This conference intended to put pressure on Sunak, but is also a salvo in the battle for the direction of the party after the next general election. If in 2019 the Conservatives had Boris and Brexit, in the next general election they will probably have to fall back on culture wars. If, as looks more likely than not, the Conservatives lose the next general election, the party leadership will probably be up for grabs. The National Conservative conference represents the Conservative right wing, arguing from within and without the party for a shift to the right. If this wing of the party comes together in the (possible) aftermath of an approaching general election loss then they could well lead the Conservative Party into the abyss, much as the ‘core vote strategy’ between 1997 and 2005 (under Hague, Duncan Smith, and Howard) left the Conservatives looking ideationally obsolete. This is by no means certain, but the fight for the future of the Conservative Party has already begun and battle lines are being drawn.
We therefore find ourselves in the odd situation of a Labour Party being led by a leader who would not see it as a bad thing to sound like a conservative, and a Conservative Party that isn’t even trying to sound conservative. We must be careful not to overplay Starmer’s conservative comments; he appears to be heading for a social democratic identity and to be seeking an electoral base that will be consistent with Labour traditions, but this is an unusual turning point in his rhetoric. The Conservatives are convulsed by those seeking to win the battle for the future of the party by wrenching it to the right. Both parties have reinvented and redirected themselves many times in the past – that is part of the reason for the Conservatives’ tradition as an extraordinarily successful party – and these latest battles will define the UK as it moves into the post-Brexit era. But this time, it looks like it is Labour that might perform the successful rejuvenation.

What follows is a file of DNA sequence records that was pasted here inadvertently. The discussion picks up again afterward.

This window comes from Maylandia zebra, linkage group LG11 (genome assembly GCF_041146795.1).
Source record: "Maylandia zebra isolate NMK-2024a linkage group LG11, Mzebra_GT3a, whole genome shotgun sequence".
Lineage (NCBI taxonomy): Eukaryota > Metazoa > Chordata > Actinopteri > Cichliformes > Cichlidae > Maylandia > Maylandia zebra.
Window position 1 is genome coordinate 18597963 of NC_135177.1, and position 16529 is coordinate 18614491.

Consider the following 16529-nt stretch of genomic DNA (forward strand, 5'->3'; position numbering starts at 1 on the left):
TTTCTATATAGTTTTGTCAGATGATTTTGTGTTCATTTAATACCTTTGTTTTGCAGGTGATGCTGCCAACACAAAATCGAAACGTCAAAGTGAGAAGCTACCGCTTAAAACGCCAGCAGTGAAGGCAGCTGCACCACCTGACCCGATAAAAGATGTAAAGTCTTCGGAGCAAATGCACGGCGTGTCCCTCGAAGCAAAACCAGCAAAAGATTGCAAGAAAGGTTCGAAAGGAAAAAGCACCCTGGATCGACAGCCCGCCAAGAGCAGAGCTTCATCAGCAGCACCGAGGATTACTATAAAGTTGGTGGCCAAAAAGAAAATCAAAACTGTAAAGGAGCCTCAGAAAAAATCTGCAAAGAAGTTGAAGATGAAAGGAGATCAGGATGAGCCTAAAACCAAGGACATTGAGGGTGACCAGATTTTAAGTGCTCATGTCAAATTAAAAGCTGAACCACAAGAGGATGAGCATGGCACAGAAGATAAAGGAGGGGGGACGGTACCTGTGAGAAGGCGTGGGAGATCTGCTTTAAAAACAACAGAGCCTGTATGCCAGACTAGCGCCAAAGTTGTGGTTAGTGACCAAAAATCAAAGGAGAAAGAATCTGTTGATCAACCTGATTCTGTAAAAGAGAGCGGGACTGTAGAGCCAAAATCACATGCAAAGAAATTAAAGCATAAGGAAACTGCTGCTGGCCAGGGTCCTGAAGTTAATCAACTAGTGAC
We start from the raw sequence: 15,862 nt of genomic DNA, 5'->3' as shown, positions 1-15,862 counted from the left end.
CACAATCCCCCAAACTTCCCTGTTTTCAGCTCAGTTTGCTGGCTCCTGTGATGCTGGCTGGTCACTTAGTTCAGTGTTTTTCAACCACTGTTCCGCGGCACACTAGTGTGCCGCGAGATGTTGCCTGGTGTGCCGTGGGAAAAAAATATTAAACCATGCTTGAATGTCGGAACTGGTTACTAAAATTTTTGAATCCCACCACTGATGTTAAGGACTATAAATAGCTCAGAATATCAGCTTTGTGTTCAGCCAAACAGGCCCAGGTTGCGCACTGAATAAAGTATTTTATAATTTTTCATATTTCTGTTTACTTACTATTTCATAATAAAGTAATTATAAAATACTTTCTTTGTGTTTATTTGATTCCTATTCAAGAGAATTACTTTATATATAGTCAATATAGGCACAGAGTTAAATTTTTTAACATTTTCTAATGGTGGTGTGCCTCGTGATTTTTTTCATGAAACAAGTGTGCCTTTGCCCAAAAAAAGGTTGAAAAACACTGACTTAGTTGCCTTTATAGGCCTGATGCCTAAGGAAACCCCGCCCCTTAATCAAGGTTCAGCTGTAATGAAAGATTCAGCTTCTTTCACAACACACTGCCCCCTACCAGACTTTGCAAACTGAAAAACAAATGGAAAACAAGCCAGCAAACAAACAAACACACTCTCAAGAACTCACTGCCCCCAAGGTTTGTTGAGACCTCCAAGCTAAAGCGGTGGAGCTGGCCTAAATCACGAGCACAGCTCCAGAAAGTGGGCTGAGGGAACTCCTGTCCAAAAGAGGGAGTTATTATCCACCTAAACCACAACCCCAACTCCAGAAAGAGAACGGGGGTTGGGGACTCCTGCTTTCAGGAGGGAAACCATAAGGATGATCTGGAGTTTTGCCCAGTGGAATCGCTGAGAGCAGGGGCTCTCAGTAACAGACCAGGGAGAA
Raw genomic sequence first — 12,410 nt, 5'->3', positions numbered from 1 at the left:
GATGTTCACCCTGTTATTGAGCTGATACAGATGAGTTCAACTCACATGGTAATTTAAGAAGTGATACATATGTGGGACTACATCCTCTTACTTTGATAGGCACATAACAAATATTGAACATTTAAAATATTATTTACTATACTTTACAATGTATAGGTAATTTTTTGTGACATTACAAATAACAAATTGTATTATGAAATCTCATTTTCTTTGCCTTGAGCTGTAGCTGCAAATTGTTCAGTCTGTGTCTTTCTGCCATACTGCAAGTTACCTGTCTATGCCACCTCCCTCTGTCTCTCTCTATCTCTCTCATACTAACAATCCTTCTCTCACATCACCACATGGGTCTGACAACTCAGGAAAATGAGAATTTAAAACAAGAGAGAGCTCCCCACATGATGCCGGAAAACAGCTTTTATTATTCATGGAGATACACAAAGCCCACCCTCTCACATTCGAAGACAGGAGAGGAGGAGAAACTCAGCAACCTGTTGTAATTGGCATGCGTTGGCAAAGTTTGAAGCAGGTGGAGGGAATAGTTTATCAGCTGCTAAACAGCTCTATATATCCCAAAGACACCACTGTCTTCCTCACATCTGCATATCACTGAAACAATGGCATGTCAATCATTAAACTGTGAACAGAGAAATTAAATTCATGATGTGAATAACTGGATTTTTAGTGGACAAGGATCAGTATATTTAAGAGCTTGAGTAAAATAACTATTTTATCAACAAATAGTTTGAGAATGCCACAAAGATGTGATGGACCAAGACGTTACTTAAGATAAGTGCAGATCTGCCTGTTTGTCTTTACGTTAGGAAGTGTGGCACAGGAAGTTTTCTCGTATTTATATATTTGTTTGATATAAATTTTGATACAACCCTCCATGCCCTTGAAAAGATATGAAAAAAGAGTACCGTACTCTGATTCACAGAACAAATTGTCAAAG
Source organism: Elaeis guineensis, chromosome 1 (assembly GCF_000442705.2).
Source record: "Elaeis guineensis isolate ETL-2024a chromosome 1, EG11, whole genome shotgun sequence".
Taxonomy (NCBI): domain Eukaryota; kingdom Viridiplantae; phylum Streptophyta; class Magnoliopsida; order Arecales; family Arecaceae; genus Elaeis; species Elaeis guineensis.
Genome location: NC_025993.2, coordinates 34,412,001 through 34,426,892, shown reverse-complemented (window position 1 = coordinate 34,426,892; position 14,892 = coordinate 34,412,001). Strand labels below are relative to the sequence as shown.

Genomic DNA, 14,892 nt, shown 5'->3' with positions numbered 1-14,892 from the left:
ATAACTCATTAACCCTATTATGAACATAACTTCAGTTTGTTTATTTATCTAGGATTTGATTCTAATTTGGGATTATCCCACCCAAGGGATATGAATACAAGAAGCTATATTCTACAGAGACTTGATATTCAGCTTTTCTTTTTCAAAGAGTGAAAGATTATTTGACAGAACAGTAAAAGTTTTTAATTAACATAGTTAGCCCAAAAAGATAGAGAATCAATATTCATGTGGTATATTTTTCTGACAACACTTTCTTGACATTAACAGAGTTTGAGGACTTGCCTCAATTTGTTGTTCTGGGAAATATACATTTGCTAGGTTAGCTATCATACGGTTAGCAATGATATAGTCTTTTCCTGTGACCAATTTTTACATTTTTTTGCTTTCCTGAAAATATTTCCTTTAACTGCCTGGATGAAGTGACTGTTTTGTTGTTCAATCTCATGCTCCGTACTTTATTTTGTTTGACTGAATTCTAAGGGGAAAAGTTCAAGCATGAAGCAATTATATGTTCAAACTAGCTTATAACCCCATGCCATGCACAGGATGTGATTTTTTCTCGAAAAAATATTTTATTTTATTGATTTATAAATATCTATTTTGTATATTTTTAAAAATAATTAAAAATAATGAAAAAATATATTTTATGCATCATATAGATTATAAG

Oliver Booth is a PhD researcher at the University of Leeds, specialising in British politics.